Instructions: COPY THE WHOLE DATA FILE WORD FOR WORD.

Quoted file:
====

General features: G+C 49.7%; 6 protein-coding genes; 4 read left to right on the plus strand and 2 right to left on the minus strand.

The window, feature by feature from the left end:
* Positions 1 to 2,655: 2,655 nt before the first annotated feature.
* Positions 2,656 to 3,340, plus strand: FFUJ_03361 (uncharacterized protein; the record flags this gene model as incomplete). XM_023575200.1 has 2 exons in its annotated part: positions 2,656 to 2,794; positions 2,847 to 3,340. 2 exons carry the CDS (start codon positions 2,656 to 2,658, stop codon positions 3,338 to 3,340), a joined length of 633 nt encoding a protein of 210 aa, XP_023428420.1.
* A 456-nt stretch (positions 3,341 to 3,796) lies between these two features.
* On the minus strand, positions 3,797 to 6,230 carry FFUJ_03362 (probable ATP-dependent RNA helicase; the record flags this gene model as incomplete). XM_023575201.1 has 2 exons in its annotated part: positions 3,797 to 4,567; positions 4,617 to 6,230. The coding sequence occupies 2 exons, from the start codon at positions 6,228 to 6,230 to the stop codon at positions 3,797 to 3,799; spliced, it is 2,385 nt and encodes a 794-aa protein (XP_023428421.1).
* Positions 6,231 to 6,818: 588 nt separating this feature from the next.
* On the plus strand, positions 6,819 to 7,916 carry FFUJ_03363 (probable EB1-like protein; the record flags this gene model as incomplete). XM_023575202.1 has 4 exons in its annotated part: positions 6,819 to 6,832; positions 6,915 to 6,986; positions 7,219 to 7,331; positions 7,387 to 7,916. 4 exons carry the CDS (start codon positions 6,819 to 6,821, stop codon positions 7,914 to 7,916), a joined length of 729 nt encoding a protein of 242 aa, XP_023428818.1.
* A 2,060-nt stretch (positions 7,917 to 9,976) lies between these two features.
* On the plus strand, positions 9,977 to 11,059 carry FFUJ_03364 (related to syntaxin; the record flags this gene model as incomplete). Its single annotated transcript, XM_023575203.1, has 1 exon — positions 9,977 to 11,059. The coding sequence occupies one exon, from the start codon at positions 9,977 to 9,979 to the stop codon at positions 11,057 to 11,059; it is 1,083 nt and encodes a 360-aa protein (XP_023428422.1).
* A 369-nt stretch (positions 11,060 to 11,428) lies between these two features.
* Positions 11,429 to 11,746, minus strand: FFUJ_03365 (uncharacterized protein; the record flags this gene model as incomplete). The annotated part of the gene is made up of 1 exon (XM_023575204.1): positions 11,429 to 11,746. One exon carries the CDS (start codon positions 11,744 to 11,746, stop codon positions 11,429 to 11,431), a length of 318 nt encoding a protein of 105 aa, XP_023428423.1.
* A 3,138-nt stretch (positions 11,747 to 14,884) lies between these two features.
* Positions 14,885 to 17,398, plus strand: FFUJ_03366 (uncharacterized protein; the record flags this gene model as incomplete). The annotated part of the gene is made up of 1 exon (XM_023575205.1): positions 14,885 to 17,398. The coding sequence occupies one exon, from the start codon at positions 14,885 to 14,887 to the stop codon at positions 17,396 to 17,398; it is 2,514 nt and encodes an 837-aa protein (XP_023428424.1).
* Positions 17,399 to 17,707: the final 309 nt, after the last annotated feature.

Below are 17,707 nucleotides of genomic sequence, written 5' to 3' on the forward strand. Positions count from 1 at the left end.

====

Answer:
General features: G+C 49.7%; 6 protein-coding genes; 4 read left to right on the plus strand and 2 right to left on the minus strand.

The window, feature by feature from the left end:
* Positions 1 to 2,655: 2,655 nt before the first annotated feature.
* Positions 2,656 to 3,340, plus strand: FFUJ_03361 (uncharacterized protein; the record flags this gene model as incomplete). XM_023575200.1 has 2 exons in its annotated part: positions 2,656 to 2,794; positions 2,847 to 3,340. 2 exons carry the CDS (start codon positions 2,656 to 2,658, stop codon positions 3,338 to 3,340), a joined length of 633 nt encoding a protein of 210 aa, XP_023428420.1.
* A 456-nt stretch (positions 3,341 to 3,796) lies between these two features.
* On the minus strand, positions 3,797 to 6,230 carry FFUJ_03362 (probable ATP-dependent RNA helicase; the record flags this gene model as incomplete). XM_023575201.1 has 2 exons in its annotated part: positions 3,797 to 4,567; positions 4,617 to 6,230. The coding sequence occupies 2 exons, from the start codon at positions 6,228 to 6,230 to the stop codon at positions 3,797 to 3,799; spliced, it is 2,385 nt and encodes a 794-aa protein (XP_023428421.1).
* Positions 6,231 to 6,818: 588 nt separating this feature from the next.
* On the plus strand, positions 6,819 to 7,916 carry FFUJ_03363 (probable EB1-like protein; the record flags this gene model as incomplete). XM_023575202.1 has 4 exons in its annotated part: positions 6,819 to 6,832; positions 6,915 to 6,986; positions 7,219 to 7,331; positions 7,387 to 7,916. 4 exons carry the CDS (start codon positions 6,819 to 6,821, stop codon positions 7,914 to 7,916), a joined length of 729 nt encoding a protein of 242 aa, XP_023428818.1.
* A 2,060-nt stretch (positions 7,917 to 9,976) lies between these two features.
* On the plus strand, positions 9,977 to 11,059 carry FFUJ_03364 (related to syntaxin; the record flags this gene model as incomplete). Its single annotated transcript, XM_023575203.1, has 1 exon — positions 9,977 to 11,059. The coding sequence occupies one exon, from the start codon at positions 9,977 to 9,979 to the stop codon at positions 11,057 to 11,059; it is 1,083 nt and encodes a 360-aa protein (XP_023428422.1).
* A 369-nt stretch (positions 11,060 to 11,428) lies between these two features.
* Positions 11,429 to 11,746, minus strand: FFUJ_03365 (uncharacterized protein; the record flags this gene model as incomplete). The annotated part of the gene is made up of 1 exon (XM_023575204.1): positions 11,429 to 11,746. One exon carries the CDS (start codon positions 11,744 to 11,746, stop codon positions 11,429 to 11,431), a length of 318 nt encoding a protein of 105 aa, XP_023428423.1.
* A 3,138-nt stretch (positions 11,747 to 14,884) lies between these two features.
* Positions 14,885 to 17,398, plus strand: FFUJ_03366 (uncharacterized protein; the record flags this gene model as incomplete). The annotated part of the gene is made up of 1 exon (XM_023575205.1): positions 14,885 to 17,398. The coding sequence occupies one exon, from the start codon at positions 14,885 to 14,887 to the stop codon at positions 17,396 to 17,398; it is 2,514 nt and encodes an 837-aa protein (XP_023428424.1).
* Positions 17,399 to 17,707: the final 309 nt, after the last annotated feature.

Below are 17,707 nucleotides of genomic sequence, written 5' to 3' on the forward strand. Positions count from 1 at the left end.